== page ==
What’s happening with Valeant?

Following the pharma company's recent scandal, most CPMS strategies now rate it as a Sell, says Kirk Paulus.

Jess Morgan 4 November, 2015 | 6:00PM Kirk Paulus

 

 

Kirk Paulus: Valeant Pharmaceuticals has a very interesting business model. It's different from a lot of their peers in the industry, though there has been some movement to actually adopt some of their practices by some competitors. What they are currently doing is not so much reliant on creating new drugs; it's more reliant upon acquisitions and synergies and cost cutting and the value that they can achieve for shareholders through these things.

So, an average company in pharmaceuticals will spend between 15% and 20% of their sales, which is the metric we often use, on research and development of new drugs. For Valeant, it's closer to about 2%. So they are not so much looking to make money through the development of new drugs but rather through aggressive acquisitions of companies, and once they are successful in the acquisition, they implement cost-cutting measures – for example, reducing the employment numbers and increasing the price of the drugs in the portfolio. Obviously, this is going to create value for shareholders, especially when they use a fair amount of leverage to accomplish this as well.

Now, the strategy was very successful. They had a very meteoric rise in their share price and really it was due to these aggressive acquisitions and the question becomes eventually whether or not that this model is sustainable.

Why have investors suddenly become skeptical of Valeant’s business model?

The problems that Valeant is really starting to see right now somewhat started to appear back in 2014 when they were attempting to acquire a firm called Allergan. During this time, they hadn't really run up against any kind of significant pushback, not this significant from such a major acquisition. And what Allergan said, it wasn't necessarily the share price or the offer price, I should say, that was their cause for concern. It was the actual business model that Valeant is employing where they are instead of using R&D and organic sales growth to grow their earnings and to return value to shareholders. Again, they were doing aggressive acquisitions. And the question is, there has to be a limit to this. This is what several people have put forward.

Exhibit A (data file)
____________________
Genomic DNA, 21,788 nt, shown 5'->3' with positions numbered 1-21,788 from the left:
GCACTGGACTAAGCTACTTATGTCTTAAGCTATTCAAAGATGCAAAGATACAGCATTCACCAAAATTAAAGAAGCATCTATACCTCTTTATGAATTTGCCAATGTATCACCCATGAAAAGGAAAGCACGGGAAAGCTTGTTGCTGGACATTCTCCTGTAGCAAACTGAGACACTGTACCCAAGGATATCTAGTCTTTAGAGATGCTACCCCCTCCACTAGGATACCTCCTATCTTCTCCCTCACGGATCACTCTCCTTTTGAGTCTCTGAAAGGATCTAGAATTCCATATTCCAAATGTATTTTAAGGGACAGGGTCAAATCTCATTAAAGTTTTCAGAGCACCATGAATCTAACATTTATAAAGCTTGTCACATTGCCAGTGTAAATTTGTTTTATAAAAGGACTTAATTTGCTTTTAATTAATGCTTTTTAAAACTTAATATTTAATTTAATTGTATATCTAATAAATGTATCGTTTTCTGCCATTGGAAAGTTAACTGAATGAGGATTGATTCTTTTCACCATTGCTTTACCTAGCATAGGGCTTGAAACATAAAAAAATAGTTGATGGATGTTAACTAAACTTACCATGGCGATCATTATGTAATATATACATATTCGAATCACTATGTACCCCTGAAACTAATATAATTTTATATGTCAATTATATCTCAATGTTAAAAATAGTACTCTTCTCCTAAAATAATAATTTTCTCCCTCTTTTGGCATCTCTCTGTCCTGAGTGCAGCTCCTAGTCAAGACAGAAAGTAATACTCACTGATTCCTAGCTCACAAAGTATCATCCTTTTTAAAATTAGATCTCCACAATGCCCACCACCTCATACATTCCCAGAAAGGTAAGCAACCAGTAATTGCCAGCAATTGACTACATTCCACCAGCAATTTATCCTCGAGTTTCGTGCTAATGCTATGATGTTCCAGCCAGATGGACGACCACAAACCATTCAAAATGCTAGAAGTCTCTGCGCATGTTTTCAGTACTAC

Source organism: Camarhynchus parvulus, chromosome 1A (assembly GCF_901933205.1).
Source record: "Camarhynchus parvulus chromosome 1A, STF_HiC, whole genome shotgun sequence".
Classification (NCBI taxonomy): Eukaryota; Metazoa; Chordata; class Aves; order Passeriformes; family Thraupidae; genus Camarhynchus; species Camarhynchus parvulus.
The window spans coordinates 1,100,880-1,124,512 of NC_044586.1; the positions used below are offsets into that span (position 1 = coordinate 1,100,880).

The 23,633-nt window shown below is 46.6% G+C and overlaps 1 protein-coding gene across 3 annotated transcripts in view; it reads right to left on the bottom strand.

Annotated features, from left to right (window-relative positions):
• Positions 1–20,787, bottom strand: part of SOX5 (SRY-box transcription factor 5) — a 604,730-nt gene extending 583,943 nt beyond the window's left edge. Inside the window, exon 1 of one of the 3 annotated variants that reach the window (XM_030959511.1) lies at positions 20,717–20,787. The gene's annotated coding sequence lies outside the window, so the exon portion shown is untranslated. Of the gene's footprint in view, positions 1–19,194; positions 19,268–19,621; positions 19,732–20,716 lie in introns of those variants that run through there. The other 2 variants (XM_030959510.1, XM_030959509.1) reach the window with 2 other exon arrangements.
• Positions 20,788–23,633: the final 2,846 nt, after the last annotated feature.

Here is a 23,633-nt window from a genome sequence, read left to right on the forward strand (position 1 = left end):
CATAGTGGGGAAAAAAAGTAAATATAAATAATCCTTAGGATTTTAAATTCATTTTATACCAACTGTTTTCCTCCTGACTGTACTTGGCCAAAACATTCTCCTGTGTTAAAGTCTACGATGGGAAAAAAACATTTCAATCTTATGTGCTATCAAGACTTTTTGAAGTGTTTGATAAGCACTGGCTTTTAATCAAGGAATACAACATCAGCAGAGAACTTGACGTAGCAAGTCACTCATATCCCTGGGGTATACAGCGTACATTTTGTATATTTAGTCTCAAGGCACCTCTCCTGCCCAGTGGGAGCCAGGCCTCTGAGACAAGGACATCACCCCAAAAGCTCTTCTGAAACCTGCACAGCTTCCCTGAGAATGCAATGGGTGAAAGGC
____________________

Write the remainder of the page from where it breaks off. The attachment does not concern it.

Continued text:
In the short to mid-term there is no question that buying a drug, increasing its price, lowering your costs will clearly create value for shareholders. You're going to get more earnings. But in the long term, you do have to create drugs. And as long as there are targets out there, it's a great strategy. But once the targets start to dry out, well, now you have a problem because you're not really structured as a firm that's built to create new drugs; you're just one that basically create efficiencies when you buy or increase the price when you purchase other companies.

How is the regulatory environment impacting Valeant and the pharma industry?

In addition to the issues with regards to some pushback from a major acquisition, there was an issue that was raised with Turing Capital by Martin Shkreli, who purchased a drug called Daraprim and attempted to increase the price from $13.50 to $750. And that actually got a lot of notice of the public and of regulators and made its way all the way to the Democratic primary race, with Bernie Sanders and Hillary Clinton both calling for greater regulation of the pharma industry.